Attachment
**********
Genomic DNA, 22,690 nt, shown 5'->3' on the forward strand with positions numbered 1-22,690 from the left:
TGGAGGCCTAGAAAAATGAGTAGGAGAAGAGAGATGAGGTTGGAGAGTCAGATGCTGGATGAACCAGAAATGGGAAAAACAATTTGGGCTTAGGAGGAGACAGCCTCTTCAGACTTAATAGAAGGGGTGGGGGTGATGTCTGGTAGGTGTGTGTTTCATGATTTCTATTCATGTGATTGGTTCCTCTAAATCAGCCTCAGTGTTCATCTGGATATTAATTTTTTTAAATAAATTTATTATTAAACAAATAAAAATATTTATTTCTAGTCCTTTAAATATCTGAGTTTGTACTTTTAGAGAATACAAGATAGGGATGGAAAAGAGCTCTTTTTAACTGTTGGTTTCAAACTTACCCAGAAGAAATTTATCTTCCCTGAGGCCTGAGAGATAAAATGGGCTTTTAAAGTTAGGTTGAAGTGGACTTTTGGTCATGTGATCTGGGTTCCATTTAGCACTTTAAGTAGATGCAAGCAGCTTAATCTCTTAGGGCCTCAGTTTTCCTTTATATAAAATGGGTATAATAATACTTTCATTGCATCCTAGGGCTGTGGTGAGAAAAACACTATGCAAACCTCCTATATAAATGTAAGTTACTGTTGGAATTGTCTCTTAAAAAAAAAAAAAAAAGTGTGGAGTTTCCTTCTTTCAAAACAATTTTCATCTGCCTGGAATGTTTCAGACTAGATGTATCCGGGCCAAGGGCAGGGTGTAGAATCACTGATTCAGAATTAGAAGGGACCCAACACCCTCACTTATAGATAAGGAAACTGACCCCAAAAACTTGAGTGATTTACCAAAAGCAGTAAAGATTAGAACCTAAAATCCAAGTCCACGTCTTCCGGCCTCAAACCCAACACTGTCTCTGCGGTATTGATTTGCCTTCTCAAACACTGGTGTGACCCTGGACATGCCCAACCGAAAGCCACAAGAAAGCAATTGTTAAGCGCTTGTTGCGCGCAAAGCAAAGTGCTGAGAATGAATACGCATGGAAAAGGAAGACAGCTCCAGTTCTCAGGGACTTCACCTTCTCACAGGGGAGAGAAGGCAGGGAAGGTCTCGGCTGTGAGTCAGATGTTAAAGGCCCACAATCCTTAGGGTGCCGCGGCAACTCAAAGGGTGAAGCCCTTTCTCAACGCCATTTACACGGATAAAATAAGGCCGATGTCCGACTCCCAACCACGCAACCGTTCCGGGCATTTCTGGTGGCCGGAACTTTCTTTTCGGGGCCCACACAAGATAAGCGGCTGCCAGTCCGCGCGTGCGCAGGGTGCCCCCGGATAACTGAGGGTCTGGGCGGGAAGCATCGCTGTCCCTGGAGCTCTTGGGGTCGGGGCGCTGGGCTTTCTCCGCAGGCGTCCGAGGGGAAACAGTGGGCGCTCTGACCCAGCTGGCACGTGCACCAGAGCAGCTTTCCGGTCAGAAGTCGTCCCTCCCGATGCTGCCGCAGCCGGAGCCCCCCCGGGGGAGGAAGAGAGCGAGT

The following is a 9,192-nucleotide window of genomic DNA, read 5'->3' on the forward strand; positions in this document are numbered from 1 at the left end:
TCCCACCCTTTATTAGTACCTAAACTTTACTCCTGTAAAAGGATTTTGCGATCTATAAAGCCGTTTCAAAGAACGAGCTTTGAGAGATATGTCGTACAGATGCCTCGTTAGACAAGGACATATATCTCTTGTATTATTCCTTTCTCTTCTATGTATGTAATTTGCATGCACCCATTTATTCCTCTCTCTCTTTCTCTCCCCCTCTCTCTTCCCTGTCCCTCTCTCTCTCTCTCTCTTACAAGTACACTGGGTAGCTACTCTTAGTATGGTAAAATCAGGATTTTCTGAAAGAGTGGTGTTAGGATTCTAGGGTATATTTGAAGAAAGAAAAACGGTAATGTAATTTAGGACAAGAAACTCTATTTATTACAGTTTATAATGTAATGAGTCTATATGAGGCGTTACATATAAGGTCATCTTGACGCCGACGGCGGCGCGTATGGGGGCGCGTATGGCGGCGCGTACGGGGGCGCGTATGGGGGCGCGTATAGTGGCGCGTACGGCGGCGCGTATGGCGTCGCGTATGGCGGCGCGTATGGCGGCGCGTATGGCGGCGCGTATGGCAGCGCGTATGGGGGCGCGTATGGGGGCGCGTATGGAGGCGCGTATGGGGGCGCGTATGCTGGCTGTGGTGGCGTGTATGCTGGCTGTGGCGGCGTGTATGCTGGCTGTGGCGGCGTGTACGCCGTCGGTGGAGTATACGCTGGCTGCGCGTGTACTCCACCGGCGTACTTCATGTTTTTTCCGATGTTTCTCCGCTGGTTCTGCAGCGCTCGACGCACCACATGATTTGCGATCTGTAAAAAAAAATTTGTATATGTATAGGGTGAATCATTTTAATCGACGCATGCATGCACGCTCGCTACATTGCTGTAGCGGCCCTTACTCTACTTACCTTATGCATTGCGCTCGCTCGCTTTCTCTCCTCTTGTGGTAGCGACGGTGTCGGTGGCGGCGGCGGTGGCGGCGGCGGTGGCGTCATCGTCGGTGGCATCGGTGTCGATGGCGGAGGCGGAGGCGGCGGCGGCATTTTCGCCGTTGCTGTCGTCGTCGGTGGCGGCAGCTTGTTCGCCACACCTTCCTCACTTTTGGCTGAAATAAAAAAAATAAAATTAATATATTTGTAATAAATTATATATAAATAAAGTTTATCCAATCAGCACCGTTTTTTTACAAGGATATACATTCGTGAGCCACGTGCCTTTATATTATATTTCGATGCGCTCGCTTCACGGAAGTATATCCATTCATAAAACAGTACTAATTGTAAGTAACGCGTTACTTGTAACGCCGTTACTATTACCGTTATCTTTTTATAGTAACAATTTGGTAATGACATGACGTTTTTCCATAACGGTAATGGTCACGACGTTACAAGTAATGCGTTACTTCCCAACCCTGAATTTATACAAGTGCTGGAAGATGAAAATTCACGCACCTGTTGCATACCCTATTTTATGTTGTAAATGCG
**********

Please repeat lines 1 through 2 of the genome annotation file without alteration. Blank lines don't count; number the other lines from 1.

Genomic DNA, 22,690 nt, shown 5'->3' on the forward strand with positions numbered 1-22,690 from the left:
TGGAGGCCTAGAAAAATGAGTAGGAGAAGAGAGATGAGGTTGGAGAGTCAGATGCTGGATGAACCAGAAATGGGAAAAACAATTTGGGCTTAGGAGGAGACAGCCTCTTCAGACTTAATAGAAGGGGTGGGGGTGATGTCTGGTAGGTGTGTGTTTCATGATTTCTATTCATGTGATTGGTTCCTCTAAATCAGCCTCAGTGTTCATCTGGATATTAATTTTTTTAAATAAATTTATTATTAAACAAATAAAAATATTTATTTCTAGTCCTTTAAATATCTGAGTTTGTACTTTTAGAGAATACAAGATAGGGATGGAAAAGAGCTCTTTTTAACTGTTGGTTTCAAACTTACCCAGAAGAAATTTATCTTCCCTGAGGCCTGAGAGATAAAATGGGCTTTTAAAGTTAGGTTGAAGTGGACTTTTGGTCATGTGATCTGGGTTCCATTTAGCACTTTAAGTAGATGCAAGCAGCTTAATCTCTTAGGGCCTCAGTTTTCCTTTATATAAAATGGGTATAATAATACTTTCATTGCATCCTAGGGCTGTGGTGAGAAAAACACTATGCAAACCTCCTATATAAATGTAAGTTACTGTTGGAATTGTCTCTTAAAAAAAAAAAAAAAAGTGTGGAGTTTCCTTCTTTCAAAACAATTTTCATCTGCCTGGAATGTTTCAGACTAGATGTATCCGGGCCAAGGGCAGGGTGTAGAATCACTGATTCAGAATTAGAAGGGACCCAACACCCTCACTTATAGATAAGGAAACTGACCCCAAAAACTTGAGTGATTTACCAAAAGCAGTAAAGATTAGAACCTAAAATCCAAGTCCACGTCTTCCGGCCTCAAACCCAACACTGTCTCTGCGGTATTGATTTGCCTTCTCAAACACTGGTGTGACCCTGGACATGCCCAACCGAAAGCCACAAGAAAGCAATTGTTAAGCGCTTGTTGCGCGCAAAGCAAAGTGCTGAGAATGAATACGCATGGAAAAGGAAGACAGCTCCAGTTCTCAGGGACTTCACCTTCTCACAGGGGAGAGAAGGCAGGGAAGGTCTCGGCTGTGAGTCAGATGTTAAAGGCCCACAATCCTTAGGGTGCCGCGGCAACTCAAAGGGTGAAGCCCTTTCTCAACGCCATTTACACGGATAAAATAAGGCCGATGTCCGACTCCCAACCACGCAACCGTTCCGGGCATTTCTGGTGGCCGGAACTTTCTTTTCGGGGCCCACACAAGATAAGCGGCTGCCAGTCCGCGCGTGCGCAGGGTGCCCCCGGATAACTGAGGGTCTGGGCGGGAAGCATCGCTGTCCCTGGAGCTCTTGGGGTCGGGGCGCTGGGCTTTCTCCGCAGGCGTCCGAGGGGAAACAGTGGGCGCTCTGACCCAGCTGGCACGTGCACCAGAGCAGCTTTCCGGTCAGAAGTCGTCCCTCCCGATGCTGCCGCAGCCGGAGCCCCCCCGGGGGAGGAAGAGAGCGAGT